US Opens National Security Investigation TikTok- A Chinese Owned App

The US government has opened a national security investigation into the Chinese-owned video app TikTok, the New York Times reported Friday.

A review could look into the acquisition in 2017 of TikTok, which at the time was known as, by China-based ByteDance.

The deal gave the Chinese company the app, which has been popular with youth for homemade karaoke videos and which now has an estimated 500 million users worldwide.

The news comes after lawmakers called for a review of the national security risks of TikTok, warning it could be used for spying by Beijing China.

The report, citing anonymous sources, said the review by an intergovernmental panel may be looking into whether the app, popular for its music videos, was sending data to China.

The report said the Committee on Foreign Investment in the United States has led the investigation, a government panel that reviews acquisitions in the United States by foreign companies.

Rubio tweet “Last month I asked @USTreasury to conduct a CFIUS review of @tiktok_us,”.

A Republican Senator Marco Rubio welcomed news about the review.

“Because any platform owned by a company in China which collects huge amounts of data. Americans are a potentially serious threat to our country.”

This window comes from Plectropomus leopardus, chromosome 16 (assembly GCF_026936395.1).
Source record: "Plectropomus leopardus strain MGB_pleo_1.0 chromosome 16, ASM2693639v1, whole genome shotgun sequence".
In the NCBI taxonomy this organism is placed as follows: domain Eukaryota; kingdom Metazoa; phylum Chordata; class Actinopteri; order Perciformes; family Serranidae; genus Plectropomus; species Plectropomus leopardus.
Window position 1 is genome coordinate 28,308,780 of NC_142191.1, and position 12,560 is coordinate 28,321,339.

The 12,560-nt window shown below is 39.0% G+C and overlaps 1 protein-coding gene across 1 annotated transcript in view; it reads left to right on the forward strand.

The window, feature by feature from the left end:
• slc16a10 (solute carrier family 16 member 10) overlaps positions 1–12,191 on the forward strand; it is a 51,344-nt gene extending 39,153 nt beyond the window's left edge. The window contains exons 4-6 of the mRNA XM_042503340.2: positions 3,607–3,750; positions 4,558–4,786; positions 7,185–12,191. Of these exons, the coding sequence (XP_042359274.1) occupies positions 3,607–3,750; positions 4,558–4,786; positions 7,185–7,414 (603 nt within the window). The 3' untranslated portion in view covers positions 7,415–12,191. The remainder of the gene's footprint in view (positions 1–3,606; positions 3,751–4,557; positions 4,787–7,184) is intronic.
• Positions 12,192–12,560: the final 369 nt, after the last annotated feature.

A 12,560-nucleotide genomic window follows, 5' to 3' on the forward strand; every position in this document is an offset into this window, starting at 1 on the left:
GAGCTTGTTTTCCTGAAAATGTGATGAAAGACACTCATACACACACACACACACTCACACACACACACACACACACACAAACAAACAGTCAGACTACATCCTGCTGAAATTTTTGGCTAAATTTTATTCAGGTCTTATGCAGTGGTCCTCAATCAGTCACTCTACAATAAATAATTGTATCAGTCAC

Republican Senator Tom Cotton and Senate Democratic leader Chuck Schumer last week suggested that ByteDance owner of TikTok’s could be forced to share user information with Chinese intelligence.

The two senators said in a letter to acting Director of National Intelligence Joseph Maguire, In US alone TikTok downloaded  more than 110 million times.” TikTok is a potential counterintelligence threat we cannot ignore,”

The senators also warned that TikTok could potentially be used to influence voters in next year’s election in the same way Russians manipulated US social media in the 2016 campaign.

TikTok said it could not comment on any regulatory matter but noted that it “has made clear that we have no higher priority than earning the trust of users and regulators in the US.”

“We are not influenced by any foreign government, including the Chinese government.”Last week, TikTok sought to distance itself from China, saying

It said the company’s data centers are located outside China and “none of our data is subject to Chinese law,”

The US Treasury, which coordinates CFIUS reviews, said it could not comment on whether or not a review was in the works.

A Treasury spokesman said “By law, information filed with CFIUS may not be disclosed by CFIUS to the public.